Northwestern Medicine starts project to mitigate food deserts in Chicago


Daily file photo by Kelsey Carroll

The Weber Arch. Northwestern Medicine’s new project looks to mitigate food deserts and help patients with kidney disease.

Rebecca Aizin, Summer Managing Editor

Northwestern Medicine investigators have started a new project to mitigate food deserts and improve outcomes for patients with kidney disease in Chicago, according to a Thursday news release. 

The project, which is a partnership between Northwestern Medicine’s African American Transplant Access Program, NUGoKidney and the Endeleo Institute, aims to provide those in Chicago — with an emphasis on predominantly Black communities — with access to healthy food. It will also provide support groups and educational resources to guide people in making healthy eating decisions.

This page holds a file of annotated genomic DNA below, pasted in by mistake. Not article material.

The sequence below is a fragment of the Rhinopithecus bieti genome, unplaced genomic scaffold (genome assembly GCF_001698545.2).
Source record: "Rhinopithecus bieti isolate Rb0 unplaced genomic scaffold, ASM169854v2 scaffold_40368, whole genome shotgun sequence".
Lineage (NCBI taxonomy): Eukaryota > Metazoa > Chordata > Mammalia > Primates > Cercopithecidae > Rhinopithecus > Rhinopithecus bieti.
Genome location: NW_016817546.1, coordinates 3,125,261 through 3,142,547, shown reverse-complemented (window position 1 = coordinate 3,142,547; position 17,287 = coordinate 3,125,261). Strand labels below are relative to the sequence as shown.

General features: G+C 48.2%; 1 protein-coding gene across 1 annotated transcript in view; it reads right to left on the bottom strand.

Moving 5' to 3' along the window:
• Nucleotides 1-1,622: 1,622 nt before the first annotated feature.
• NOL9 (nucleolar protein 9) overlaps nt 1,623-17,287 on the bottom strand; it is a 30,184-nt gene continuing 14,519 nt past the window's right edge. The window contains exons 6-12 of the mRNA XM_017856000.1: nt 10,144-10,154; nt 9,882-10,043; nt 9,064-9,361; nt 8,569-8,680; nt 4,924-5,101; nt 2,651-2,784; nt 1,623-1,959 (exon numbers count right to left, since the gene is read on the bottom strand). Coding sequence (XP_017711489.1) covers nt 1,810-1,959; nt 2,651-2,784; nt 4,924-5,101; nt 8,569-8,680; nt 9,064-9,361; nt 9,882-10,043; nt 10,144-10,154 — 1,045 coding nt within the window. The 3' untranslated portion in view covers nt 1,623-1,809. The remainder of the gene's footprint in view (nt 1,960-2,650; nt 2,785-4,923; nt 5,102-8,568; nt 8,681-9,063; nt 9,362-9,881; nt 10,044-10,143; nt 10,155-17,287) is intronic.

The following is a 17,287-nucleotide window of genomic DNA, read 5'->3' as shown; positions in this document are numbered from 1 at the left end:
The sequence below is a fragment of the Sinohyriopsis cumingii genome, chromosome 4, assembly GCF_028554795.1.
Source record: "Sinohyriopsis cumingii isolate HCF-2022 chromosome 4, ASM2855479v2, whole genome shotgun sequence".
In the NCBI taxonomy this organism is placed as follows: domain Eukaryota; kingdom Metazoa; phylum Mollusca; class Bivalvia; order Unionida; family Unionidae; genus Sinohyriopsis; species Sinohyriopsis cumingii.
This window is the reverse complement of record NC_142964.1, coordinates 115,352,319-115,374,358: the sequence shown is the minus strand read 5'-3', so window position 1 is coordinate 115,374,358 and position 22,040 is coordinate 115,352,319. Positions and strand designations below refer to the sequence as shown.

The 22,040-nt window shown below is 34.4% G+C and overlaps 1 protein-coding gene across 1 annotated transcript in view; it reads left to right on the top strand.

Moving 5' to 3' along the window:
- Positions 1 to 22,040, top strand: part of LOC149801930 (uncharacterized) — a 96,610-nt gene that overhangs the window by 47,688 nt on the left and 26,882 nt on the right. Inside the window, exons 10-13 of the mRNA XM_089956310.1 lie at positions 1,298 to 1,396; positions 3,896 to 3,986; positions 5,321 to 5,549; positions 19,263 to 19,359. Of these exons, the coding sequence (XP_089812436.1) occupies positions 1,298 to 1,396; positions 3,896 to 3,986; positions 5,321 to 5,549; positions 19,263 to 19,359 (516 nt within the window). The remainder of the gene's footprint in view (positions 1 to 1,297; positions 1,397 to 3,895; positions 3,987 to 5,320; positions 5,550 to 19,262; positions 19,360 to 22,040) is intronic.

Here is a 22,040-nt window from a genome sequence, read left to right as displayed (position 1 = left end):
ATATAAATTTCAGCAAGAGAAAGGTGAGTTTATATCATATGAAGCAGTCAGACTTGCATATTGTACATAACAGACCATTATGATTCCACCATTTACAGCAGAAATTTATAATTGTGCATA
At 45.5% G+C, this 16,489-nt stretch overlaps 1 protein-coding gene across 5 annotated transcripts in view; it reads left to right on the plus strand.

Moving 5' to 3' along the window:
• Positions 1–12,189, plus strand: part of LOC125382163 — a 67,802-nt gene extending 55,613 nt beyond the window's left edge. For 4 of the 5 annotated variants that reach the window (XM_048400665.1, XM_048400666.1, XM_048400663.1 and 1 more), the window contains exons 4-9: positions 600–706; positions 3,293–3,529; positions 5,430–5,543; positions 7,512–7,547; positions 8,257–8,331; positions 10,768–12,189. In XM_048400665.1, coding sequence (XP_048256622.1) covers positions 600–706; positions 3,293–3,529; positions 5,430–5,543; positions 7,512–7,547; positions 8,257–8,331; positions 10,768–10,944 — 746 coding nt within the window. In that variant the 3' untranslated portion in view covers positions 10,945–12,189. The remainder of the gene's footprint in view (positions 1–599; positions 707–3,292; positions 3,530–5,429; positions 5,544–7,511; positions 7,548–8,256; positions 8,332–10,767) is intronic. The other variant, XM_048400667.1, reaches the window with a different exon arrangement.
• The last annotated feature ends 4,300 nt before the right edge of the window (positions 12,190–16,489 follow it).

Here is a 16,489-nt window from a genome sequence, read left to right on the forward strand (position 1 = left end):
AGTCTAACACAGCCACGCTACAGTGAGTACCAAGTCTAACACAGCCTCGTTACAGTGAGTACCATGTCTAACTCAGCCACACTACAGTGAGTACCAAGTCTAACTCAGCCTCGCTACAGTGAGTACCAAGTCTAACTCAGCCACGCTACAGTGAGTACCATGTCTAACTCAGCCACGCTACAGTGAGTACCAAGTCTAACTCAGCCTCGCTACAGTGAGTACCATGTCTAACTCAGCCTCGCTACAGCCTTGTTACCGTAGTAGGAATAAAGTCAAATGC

“There has been so much research about the barriers to health equity for communities of color, but far fewer interventions,” co-principal investigator Dr. Dinee Simpson said in the release. “This project represents an intervention that is backed by research, but also concordant with community-reported need — it is how community partnerships should be.”

This is one of 21 projects supported by NU’s Racial Equity and Community Partnership grants program, which finances work that advances racial equity and builds partnerships with community-based organizations. 

Email: [email protected] 

Twitter: @rebecca_aizin

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